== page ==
How we work in the area

Throughout the year, we have meetings, email correspondence and conversations with various stakeholders where we have presentations and discussions related to the areas where we have or can have a potential impact. We also attend conferences and meetings where we meet and discuss. Through this form of dialogue, we gain insight into what stakeholders are concerned with and feedback on what they think about the way we work, measures we have initiated and what they think we should focus on going forward. Through various forms of benchmark surveys, we also receive feedback on what stakeholders think about our measures and their implementation. The Group strive to minimize handling operations of live fish. As little handling as possible improves fish health and welfare, which is an important objective for the Group.

We use procedures as management tools for our production. The procedures help us to standardize events at each life stage, and they are updated as soon as we gain new knowledge regarding fish welfare. In this way, the entire organization acquires the new knowledge quickly and efficiently.

Smolt production

Pumps, transportation pipes, sorting equipment and vaccination equipment are checked at regular intervals and any damage or defects are repaired before use.

During major operations such as vaccination and sorting, the fish is checked for any damage at regular intervals to detect any defects of equipment.

All components used during sea transfer are checked regularly. If situations arise where an increased incidence of mechanically inflicted damage is registered, delivery is stopped until the cause of the damage has been investigated and corrected.

On-growing phase

During sea transfer, dead fish are controlled for mechanical damage that may have been inflicted during transport. If it turns out that there is presence of mechanically inflicted wounds, a thorough review of the delivery process will be taken.

When fish are crowded during various forms of handling, we have our own handling procedures describing how this is to be carried out to ensure fish welfare.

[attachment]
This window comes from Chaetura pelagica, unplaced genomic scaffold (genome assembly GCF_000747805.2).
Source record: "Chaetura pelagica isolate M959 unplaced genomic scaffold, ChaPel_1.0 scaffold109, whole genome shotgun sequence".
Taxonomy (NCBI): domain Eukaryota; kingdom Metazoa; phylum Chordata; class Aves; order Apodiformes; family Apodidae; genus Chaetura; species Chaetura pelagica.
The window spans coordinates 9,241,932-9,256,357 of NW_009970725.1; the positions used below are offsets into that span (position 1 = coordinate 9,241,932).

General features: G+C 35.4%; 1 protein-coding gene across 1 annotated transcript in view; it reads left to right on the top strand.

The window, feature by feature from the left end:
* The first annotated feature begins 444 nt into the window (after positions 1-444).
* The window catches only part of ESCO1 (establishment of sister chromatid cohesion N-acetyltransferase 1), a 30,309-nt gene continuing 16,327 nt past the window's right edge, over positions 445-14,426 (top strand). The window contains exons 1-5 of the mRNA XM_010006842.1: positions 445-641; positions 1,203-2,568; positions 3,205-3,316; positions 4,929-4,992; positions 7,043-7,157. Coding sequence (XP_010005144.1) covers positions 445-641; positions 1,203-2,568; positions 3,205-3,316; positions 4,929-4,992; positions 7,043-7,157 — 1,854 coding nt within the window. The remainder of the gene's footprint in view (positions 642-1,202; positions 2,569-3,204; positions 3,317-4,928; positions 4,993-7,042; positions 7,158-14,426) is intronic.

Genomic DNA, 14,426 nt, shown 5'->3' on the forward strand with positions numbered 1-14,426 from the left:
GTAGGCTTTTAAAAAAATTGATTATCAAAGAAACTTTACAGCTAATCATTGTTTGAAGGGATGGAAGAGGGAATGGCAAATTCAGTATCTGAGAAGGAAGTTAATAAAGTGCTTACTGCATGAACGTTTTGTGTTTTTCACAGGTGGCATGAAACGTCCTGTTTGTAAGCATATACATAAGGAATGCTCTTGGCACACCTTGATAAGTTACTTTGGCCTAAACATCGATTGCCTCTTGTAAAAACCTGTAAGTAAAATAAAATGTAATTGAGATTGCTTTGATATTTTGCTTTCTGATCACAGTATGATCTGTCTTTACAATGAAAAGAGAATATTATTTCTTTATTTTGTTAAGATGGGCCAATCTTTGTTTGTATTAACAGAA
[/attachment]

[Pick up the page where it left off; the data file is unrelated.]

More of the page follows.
In all non-medical lice treatments, welfare screening of the fish is performed before and after treatment. In this way, we have documentation of the impacts for the fish, and whether measures may need to be taken to reduce negative consequences.

Zone Cooperation 100%

All of our on-growing sites take part in a zone-based cooperation with other farmers. In all regions where the Group has operations, fallowing, washing/disinfection and restocking are coordinated in zones every second year. This cooperation also involves coordination of operations, collaboration relating to lice, disease management and other issues where the solution to the problem requires a joint, coordinated effort.

Disease Management

Disease management is of essential importance for all animal farming. Within the Group, disease management is based on a preventive operational practice, where the primary goal is to prevent problems before they occur.

Our work on disease management is based on recognized principles. These are in turn based on biological know-how and attitudes, in which training for our employees and a live internal control system lay the foundations for operations. 

Disease prevention and management are monitored by fish health professionals (authorized animal health personnel), who also play key roles related to Lerøy's continuous learning and development of best operational practice.

We aim to farm fish under production conditions that safeguard the biological requirements of all species. Density and water quality parameters, such as temperature, salinity and oxygen shall be adapted to the requirements for fish at different life stages. We operate a specific vaccination program and vaccinate all our farmed fish before sea transfer.

The main target for fish health and welfare is to increase fish survival rates throughout the production value chain. All employees involved in handling live fish undergo training focusing on fish welfare.

Fish welfare is developed and monitored by keeping use of medicines to a minimum, with careful assessment of use, using only approved medicines which have documented environmental impact in accordance with the requirements of The Norwegian Medicines Agency, monitoring and documenting tolerance, and following up biological feed factors if administered by feed.